This book proudly declares itself to be a Regency Romantic Mystery. There was a Regency setting, I agree to that. Romantic? Not to me. Mystery? If mystery means the hero and heroine run about trying to solve a murder, a mystery it was. It is said that two out of three ain’t bad. In this case, it was.
While fishing, neighbors Lydia Trevelyan and Lord Beaumont discover a body in the river. It is a woman called Prissie, mistress of Lydia’s father, Sir John. Why was she murdered, and by whom? Lydia and Beaumont follow the trail to London, where Lydia impersonates Prissie’s sister to be able to question other ladies of the night. Prissie proves to have been involved with a unsavory character called Dooley, who was pressuring her to do forgery for him. Will this revelation hurt Sir John’s political work? Lydia and Beaumont continue their detective work and discover love along the path of the murderer.
Lydia gives the word spoiled new dimensions. Thankfully, she is not loud and bratty. It is painfully clear she is whiling away her time until she can be properly married. She has a half-hearted interest in the newspapers, because she wishes to have something to say to her father once he visits. Even haring about on the murder mystery is just something to do before getting on with her real life. Lydia also suffers from the tendency to ignore sound advice and go rushing into impossible situations. She also indulges in the habit of thinking about things for several pages only to be proven wrong with a few words from the hero.
Poor Beaumont was so insubstantial, I can’t come up with a decent description of him. He runs along with Lydia’s investigations, tries to prevent her from foolishness, and generally reacts rather than acts. I felt no sympathy for the actions and worries of Lydia and Beaumont – they could just return to their cozy homes and forget about it all. They displayed sympathy, but no genuine compassion for the lives of the soiled doves of London. I would say those two richly deserved each other; as both are aristocratic nonentities, they are the perfect match.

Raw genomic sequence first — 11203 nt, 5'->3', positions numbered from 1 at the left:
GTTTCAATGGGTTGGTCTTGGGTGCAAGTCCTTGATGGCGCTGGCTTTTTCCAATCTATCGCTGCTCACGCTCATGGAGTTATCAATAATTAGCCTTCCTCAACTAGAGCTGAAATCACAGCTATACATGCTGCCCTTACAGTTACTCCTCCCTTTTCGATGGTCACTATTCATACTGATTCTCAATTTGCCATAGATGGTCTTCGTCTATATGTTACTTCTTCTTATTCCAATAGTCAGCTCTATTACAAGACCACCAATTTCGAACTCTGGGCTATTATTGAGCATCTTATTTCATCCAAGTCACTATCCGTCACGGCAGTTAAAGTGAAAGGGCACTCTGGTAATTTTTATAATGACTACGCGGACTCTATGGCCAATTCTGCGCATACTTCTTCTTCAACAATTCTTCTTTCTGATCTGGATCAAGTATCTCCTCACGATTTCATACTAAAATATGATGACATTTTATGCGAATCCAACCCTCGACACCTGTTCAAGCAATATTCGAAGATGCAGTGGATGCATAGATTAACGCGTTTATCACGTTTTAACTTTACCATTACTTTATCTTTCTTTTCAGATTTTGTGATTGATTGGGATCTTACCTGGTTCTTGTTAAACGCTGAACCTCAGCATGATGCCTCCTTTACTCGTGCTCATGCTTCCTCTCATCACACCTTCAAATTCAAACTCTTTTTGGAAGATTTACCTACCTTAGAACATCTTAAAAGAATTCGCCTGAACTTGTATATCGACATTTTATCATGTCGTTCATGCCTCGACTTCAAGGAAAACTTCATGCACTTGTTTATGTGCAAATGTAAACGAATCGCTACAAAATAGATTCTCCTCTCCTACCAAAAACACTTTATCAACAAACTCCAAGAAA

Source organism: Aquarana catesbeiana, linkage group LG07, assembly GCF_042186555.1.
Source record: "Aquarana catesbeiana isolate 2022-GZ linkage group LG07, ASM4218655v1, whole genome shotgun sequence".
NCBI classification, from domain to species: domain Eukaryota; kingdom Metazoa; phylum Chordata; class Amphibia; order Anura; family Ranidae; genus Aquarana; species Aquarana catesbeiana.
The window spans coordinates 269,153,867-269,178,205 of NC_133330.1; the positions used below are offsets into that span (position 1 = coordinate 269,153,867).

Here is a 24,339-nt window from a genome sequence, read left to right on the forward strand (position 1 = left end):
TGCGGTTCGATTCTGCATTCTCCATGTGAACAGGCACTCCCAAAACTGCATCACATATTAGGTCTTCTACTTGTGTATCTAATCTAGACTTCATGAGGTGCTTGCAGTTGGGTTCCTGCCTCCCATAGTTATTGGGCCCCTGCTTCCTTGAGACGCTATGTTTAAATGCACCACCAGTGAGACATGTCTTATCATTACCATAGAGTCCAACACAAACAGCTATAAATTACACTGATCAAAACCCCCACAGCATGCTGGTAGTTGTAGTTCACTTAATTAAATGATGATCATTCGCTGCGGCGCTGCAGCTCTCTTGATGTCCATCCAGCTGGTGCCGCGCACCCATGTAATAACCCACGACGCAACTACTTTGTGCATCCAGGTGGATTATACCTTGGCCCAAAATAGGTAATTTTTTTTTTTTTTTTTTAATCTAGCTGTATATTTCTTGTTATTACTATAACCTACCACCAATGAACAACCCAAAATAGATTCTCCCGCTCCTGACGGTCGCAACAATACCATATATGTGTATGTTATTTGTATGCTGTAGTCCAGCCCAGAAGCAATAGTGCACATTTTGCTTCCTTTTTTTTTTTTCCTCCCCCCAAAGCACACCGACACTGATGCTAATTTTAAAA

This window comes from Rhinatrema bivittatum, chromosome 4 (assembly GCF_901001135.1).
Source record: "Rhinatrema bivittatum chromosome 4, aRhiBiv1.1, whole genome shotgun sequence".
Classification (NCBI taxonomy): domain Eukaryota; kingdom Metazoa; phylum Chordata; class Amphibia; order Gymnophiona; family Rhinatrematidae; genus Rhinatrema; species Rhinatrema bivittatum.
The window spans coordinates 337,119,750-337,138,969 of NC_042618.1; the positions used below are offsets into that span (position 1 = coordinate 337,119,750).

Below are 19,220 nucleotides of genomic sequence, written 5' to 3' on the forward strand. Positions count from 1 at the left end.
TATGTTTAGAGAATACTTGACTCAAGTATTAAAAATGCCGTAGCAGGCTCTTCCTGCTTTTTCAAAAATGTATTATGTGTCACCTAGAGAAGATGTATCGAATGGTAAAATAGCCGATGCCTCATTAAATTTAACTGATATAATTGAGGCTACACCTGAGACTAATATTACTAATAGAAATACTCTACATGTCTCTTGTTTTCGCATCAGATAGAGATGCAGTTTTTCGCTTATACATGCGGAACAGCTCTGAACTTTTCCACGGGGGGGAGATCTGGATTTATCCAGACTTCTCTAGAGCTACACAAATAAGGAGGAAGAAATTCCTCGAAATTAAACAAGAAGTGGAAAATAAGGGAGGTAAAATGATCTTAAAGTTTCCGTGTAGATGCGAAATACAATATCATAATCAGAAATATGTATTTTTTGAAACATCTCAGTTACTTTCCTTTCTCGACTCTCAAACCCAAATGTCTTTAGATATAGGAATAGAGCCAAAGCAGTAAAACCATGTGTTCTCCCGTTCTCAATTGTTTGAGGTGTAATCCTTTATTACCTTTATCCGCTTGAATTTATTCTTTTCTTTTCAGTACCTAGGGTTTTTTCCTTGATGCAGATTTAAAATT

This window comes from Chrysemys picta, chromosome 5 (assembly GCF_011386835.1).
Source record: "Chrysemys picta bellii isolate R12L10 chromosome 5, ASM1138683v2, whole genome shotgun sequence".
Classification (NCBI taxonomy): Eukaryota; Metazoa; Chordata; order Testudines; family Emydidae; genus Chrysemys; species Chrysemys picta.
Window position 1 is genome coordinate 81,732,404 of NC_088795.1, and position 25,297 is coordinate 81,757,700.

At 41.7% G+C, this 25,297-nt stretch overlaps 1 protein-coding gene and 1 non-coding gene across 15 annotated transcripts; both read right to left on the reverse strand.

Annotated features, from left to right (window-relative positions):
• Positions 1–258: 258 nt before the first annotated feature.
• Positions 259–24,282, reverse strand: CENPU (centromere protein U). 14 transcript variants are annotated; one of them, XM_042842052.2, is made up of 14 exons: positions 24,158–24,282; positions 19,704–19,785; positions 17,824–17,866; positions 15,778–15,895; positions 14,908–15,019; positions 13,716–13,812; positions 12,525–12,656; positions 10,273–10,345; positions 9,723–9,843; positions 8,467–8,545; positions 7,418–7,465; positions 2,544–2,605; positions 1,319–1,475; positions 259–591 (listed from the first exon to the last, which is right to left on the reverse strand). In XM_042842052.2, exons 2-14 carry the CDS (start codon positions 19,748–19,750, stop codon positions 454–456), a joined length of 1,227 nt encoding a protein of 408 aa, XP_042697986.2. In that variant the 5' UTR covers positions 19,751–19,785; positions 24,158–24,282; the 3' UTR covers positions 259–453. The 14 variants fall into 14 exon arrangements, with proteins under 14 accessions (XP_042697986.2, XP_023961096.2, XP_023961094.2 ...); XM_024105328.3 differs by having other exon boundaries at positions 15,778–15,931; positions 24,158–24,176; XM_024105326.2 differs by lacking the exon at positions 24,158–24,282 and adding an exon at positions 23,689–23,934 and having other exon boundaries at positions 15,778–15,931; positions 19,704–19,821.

The reason Lydia and Beaumont take up the investigation instead of turning to the authorities, is very weak. That no one seems much concerned that they go to London together, is amazing. Overall, the plot was so inane it made me moan. The whole point of the book seems to have been so Beaumont could work up the courage to propose, and for countrified Lydia to have a quick peek at the big bad world outside her safe nook.
The plus in that F is for poor Prissie. In spite of her choice of profession, she comes across as a devoted mother, a pleasant mistress, and generally a kind soul. Halfway through the book, I wondered why she had to die and leave the gentry alive to fritter away their time and mine.
Some books seem to dislike you from the moment you turn the first page. They do their best to keep you from ever getting into their story or feeling anything for the characters. Re-reading Little Coquette to write this review, I sincerely tried to put those reactions behind me, but I’m afraid the book remained so silly I had trouble finishing it. This book might decide to like you; I just can’t see why you would like it.